Ellen Hine, Cincinnati Enquirer |
For a lot of young people, the concepts of adulthood and having a job are tangled up in one another. A real job means that they’re self-sufficient, that they’re responsible for taking care of themselves and their debts.
But the COVID-19 pandemic has kept young Americans disproportionately out of the workforce.
Roughly one-fourth of young people were unemployed during the height of the pandemic recession in late spring 2020, compared to around one-tenth of older workers.
Young Black, Hispanic, Asian American and Pacific Islander workers had higher unemployment rates than their white peers.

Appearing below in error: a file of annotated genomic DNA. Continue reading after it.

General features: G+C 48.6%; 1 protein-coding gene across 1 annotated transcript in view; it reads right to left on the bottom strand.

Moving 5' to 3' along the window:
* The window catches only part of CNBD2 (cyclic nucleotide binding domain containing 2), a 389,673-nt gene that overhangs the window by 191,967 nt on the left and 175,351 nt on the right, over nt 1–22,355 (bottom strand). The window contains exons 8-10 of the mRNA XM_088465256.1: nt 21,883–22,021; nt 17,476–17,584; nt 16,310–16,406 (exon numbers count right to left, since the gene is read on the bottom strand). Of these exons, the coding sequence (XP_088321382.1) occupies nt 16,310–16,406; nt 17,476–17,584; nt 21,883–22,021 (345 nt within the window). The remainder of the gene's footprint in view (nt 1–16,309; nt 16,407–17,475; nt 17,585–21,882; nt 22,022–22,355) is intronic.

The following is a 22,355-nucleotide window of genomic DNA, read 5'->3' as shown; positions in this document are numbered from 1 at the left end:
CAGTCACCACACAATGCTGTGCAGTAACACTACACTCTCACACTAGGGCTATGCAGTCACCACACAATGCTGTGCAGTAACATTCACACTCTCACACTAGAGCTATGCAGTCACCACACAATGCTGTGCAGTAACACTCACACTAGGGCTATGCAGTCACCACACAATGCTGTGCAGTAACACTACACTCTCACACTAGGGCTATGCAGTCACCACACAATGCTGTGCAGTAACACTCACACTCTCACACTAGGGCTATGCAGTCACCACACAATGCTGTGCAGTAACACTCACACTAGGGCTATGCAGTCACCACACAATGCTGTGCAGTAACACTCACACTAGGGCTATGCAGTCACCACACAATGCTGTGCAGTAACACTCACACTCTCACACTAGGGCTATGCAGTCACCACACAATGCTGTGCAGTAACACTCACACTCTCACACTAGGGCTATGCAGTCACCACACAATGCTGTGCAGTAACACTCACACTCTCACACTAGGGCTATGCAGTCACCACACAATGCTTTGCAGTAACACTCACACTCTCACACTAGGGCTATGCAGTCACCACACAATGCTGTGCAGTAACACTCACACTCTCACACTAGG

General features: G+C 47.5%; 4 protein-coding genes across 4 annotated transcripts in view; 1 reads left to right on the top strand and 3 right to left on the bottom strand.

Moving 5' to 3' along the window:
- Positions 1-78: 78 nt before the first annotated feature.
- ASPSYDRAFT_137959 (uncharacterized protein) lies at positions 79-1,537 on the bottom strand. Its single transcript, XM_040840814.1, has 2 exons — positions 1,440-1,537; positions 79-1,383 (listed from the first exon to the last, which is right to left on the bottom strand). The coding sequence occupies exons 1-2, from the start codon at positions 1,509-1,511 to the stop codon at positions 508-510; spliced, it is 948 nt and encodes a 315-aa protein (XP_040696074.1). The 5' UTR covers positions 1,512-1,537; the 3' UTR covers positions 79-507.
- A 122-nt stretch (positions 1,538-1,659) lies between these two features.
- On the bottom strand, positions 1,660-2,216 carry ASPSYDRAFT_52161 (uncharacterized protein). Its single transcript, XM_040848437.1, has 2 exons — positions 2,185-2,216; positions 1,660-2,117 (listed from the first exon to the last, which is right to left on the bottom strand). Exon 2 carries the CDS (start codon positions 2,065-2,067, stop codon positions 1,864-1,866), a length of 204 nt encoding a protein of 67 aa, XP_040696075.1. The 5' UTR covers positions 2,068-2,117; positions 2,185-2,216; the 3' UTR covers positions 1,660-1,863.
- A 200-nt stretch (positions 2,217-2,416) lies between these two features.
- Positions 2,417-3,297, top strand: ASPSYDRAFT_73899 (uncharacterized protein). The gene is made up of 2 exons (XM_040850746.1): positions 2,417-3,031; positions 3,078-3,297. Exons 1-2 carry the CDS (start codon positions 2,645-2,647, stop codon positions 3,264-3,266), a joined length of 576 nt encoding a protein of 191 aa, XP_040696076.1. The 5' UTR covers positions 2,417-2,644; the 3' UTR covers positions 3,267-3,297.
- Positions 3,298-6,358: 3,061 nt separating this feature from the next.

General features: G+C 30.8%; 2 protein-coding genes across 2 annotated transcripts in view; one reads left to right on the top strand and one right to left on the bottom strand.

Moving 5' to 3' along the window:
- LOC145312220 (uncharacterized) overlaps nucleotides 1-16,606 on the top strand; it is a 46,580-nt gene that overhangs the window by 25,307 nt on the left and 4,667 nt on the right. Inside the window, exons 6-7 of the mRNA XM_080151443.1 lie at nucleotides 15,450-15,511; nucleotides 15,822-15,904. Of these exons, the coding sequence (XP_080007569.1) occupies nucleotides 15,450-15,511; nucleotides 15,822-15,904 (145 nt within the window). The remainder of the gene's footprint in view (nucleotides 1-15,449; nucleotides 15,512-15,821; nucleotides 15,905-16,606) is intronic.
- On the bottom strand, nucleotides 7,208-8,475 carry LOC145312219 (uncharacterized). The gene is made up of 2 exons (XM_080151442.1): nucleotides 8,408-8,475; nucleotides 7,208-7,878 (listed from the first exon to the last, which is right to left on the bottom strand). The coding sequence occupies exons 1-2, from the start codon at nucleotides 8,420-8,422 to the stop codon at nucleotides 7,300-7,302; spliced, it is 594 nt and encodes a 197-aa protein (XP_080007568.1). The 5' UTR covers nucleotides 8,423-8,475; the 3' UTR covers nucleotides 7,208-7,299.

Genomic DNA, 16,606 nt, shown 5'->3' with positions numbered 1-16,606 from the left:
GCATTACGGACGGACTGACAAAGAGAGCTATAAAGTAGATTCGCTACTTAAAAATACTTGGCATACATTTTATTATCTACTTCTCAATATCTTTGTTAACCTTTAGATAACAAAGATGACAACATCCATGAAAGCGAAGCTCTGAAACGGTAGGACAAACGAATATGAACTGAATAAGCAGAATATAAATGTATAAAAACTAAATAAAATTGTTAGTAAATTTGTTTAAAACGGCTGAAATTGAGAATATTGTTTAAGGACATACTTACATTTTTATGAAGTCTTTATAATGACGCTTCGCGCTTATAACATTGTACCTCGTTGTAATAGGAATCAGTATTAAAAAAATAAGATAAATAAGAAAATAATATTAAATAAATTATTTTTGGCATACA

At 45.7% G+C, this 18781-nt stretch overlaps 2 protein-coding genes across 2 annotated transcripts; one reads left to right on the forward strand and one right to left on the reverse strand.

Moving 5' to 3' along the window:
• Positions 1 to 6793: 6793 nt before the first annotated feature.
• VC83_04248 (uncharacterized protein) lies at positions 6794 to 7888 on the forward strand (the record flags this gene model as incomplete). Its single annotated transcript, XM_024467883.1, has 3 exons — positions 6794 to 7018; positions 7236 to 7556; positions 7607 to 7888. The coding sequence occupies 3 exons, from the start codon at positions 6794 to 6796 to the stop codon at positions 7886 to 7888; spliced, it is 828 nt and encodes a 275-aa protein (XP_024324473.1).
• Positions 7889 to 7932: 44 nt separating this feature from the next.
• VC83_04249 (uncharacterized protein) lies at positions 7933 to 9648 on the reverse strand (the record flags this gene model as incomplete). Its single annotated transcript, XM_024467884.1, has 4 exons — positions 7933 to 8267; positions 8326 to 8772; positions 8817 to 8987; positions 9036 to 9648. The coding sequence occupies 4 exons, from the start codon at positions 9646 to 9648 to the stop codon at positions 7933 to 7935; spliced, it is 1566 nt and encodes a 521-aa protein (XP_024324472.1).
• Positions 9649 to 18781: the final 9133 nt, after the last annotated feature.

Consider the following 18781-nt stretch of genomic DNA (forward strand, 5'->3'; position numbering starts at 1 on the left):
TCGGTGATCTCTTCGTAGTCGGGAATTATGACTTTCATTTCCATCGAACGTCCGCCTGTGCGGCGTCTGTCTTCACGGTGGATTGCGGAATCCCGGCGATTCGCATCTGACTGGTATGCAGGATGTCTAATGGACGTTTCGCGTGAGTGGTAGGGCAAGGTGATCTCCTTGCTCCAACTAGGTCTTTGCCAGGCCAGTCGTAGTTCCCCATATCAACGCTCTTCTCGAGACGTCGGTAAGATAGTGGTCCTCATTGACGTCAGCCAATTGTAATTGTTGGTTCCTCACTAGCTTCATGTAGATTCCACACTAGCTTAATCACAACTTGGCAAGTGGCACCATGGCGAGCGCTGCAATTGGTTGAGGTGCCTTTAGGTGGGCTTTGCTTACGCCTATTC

By halting educational and job opportunities for young people, the pandemic has created a crisis around adulthood. Between February and June 2020, nearly one in three young people was “disconnected” or not working or enrolled in school, according to an analysis of U.S. census data by the Pew Research Center.
Even as vaccines started flowing to the public and the first anniversary of the pandemic passed, there’s still no clear idea of what an end to all of this looks like.
Meanwhile, young people across the country, unsure and unmoored, are stuck somewhere on the brink of the rest of their lives.